On Tuesday night I was about to try out the control system out  with compressed air and was fiddling with a 5V wire when I shorted it on something and fried the Xbee. I am not entirely sure how this happened since what I touched wasn’t connected to the xbee but the end result is it now only outputs dots over serial and won’t respond to any commands (programing or otherwise). Luckily everything else was fine. The lesson…. Fuse your electronics!  I have ordered a replacement, hopefully they will get here before the weekend. 

Sunday, 9 September 2012

Delayed Test.

We have a new member to the group. Bart Hertog is a control systems engineer living in the Netherlands. Bart will be working on the vehicles control system and implementation.

Bart has designed a system that is based on two PI loops for roll control. There is a inner velocity loop that takes roll rate and an outer position loop that takes absolute position.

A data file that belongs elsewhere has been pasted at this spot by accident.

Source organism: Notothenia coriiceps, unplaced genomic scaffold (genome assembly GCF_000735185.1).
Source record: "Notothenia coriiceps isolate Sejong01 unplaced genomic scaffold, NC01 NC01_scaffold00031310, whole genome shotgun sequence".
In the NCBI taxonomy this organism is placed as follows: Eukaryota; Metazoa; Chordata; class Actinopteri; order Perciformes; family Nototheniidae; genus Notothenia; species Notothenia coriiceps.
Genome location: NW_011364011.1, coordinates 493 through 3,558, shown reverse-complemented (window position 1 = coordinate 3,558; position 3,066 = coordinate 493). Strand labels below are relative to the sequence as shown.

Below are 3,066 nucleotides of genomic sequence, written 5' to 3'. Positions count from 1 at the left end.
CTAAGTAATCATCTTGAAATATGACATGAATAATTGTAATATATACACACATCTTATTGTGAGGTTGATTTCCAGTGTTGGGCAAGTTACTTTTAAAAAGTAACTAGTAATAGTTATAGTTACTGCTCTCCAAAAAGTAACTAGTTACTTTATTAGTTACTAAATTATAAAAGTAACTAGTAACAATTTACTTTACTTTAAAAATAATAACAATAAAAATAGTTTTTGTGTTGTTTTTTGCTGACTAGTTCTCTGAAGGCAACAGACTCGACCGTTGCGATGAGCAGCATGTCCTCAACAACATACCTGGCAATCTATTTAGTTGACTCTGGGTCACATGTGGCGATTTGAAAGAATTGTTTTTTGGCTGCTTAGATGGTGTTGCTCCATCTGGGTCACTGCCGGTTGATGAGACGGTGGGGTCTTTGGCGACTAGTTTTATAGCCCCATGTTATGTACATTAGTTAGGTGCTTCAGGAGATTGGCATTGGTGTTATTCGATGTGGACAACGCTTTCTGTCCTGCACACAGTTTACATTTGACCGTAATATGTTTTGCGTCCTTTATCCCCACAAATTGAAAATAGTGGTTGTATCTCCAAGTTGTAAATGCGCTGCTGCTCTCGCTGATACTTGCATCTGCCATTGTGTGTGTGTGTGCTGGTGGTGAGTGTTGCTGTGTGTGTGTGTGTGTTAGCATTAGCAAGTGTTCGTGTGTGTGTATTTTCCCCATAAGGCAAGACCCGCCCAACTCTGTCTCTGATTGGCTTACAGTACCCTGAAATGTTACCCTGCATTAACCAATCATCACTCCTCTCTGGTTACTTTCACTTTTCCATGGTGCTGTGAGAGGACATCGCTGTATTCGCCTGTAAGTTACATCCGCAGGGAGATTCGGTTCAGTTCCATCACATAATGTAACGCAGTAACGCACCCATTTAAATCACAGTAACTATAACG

The plan was to test/tune the velocity loop on Sunday (yesterday) but after a full day of programming on Saturday I was tired, frustrated and starting to make mistakes so I decided postpone a week rather than rush to test something that was not ready.

Bart also had a really good idea to stop an auto hover if the roll/pitch became greater than 45 degrees. This is a really good safety mechnism.

If you think of the output from the control loop as a desired torque the main problem so far has been how to best convert the torque into 3 thruster forces in a way that maintains the desired thrust and also stays within the limits thrust that the thrusters can actually produce. Also the fact that we don't know exactly how much thrust the thrusters can output doesn't help.

We still need to make a proper battery mount to avoid the last minute duct tape we used after the battery came loose last time.

Buren has re-made the remote quick-disconnect with two solenoids which seems to work well so we shouldn't need to use the line cutter for the next test. He has also made a counterweight system so the solenoid and line will be automatically pulled to the top of the test stand after it is disconnected from the vehicle.